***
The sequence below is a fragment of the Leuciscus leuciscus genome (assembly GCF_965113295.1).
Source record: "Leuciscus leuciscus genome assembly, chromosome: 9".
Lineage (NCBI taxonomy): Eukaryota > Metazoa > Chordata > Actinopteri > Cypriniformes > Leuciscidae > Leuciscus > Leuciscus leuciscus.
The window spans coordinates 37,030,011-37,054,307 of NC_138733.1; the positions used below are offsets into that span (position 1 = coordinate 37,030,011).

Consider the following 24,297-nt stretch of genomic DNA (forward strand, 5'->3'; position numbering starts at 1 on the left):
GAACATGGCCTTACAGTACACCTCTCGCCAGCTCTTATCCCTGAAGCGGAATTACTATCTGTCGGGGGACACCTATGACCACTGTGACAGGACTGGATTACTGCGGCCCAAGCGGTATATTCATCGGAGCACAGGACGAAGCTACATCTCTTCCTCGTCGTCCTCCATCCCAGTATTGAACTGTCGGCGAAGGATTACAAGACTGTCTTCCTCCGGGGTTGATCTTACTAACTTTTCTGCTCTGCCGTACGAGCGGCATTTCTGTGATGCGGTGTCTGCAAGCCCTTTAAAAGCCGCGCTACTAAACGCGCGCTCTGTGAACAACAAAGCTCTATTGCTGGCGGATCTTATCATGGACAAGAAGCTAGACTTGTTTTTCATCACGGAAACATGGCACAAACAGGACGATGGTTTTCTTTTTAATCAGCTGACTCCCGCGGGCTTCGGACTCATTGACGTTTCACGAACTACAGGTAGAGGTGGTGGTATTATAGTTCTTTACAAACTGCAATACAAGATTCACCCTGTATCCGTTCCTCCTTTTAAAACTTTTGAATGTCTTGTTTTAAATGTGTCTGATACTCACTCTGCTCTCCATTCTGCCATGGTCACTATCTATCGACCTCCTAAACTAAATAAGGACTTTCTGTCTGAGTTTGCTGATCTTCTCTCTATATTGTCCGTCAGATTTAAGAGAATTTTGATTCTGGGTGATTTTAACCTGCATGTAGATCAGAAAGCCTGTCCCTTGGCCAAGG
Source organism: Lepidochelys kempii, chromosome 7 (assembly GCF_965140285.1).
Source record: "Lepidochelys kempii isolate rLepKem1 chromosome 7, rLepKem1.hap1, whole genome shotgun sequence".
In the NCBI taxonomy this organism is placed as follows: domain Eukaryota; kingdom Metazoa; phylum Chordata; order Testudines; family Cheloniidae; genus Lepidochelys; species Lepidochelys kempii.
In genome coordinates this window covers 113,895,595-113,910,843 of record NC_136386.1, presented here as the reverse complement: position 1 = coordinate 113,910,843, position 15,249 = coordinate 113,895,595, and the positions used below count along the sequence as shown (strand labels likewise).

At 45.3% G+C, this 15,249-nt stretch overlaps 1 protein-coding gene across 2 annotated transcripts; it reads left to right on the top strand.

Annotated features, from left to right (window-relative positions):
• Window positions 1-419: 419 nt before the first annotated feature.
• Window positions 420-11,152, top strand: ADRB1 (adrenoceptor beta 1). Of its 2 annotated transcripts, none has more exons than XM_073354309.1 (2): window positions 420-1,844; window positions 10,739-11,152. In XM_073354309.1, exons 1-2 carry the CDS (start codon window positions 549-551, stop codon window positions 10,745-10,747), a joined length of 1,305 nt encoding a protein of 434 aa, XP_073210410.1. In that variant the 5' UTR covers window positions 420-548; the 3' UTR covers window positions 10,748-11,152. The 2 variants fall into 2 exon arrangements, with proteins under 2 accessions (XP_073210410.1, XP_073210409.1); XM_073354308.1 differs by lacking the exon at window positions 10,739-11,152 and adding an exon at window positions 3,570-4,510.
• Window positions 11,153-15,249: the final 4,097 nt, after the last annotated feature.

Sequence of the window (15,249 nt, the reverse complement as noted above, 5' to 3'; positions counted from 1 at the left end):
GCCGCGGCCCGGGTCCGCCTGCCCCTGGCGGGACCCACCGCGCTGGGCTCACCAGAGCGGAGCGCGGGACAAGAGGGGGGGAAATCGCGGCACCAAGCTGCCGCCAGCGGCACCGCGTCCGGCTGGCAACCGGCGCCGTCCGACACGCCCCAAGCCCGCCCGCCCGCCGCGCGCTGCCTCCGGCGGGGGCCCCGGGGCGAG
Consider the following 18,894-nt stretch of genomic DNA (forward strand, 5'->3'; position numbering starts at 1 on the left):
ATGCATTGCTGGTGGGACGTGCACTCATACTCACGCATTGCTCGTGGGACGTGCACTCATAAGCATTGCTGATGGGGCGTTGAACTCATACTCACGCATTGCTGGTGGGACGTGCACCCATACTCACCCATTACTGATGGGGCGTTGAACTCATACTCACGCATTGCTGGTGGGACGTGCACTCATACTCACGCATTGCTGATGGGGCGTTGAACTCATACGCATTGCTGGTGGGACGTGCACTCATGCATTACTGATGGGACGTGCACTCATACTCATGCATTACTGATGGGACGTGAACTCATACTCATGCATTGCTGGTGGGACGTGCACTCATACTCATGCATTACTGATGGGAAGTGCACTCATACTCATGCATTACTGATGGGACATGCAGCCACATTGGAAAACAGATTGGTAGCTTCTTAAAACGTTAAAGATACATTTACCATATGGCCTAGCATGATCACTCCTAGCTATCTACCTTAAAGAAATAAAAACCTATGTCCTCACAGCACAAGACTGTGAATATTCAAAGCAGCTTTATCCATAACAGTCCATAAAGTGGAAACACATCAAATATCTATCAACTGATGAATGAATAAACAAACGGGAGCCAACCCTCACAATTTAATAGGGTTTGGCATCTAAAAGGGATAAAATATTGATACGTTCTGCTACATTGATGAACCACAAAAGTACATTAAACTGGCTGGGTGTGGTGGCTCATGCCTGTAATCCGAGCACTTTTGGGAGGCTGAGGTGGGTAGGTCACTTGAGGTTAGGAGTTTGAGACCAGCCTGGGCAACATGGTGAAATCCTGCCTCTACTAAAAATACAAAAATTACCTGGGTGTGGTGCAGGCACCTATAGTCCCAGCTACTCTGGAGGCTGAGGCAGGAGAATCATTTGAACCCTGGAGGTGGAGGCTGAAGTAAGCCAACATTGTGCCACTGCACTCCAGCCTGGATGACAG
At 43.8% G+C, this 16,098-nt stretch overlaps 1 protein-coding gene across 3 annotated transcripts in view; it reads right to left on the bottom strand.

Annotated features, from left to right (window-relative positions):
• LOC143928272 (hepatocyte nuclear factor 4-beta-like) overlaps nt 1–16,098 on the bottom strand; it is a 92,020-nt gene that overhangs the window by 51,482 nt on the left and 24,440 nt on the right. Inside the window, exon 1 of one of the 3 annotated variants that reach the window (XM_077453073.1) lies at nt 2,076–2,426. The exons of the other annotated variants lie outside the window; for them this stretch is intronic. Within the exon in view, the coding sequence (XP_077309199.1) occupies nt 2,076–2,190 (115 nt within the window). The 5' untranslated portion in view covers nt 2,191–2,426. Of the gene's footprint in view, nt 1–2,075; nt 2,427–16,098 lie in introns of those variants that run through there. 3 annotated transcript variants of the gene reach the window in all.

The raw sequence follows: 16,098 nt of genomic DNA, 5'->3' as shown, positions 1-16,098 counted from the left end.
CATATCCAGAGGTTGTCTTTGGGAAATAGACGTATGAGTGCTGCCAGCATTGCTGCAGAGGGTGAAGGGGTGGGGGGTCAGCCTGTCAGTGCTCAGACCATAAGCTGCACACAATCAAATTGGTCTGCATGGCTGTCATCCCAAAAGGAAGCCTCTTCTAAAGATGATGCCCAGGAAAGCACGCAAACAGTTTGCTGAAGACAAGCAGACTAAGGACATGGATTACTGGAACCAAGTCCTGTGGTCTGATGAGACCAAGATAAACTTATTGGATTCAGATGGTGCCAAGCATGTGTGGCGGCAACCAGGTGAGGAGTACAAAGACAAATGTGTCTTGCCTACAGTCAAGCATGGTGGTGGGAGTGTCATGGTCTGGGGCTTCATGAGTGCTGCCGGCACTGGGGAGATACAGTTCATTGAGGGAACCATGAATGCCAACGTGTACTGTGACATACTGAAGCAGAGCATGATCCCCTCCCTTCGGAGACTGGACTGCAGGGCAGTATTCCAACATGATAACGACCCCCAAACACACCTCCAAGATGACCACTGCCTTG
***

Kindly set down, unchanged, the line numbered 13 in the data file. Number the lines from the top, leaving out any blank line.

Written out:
• Window positions 1-419: 419 nt before the first annotated feature.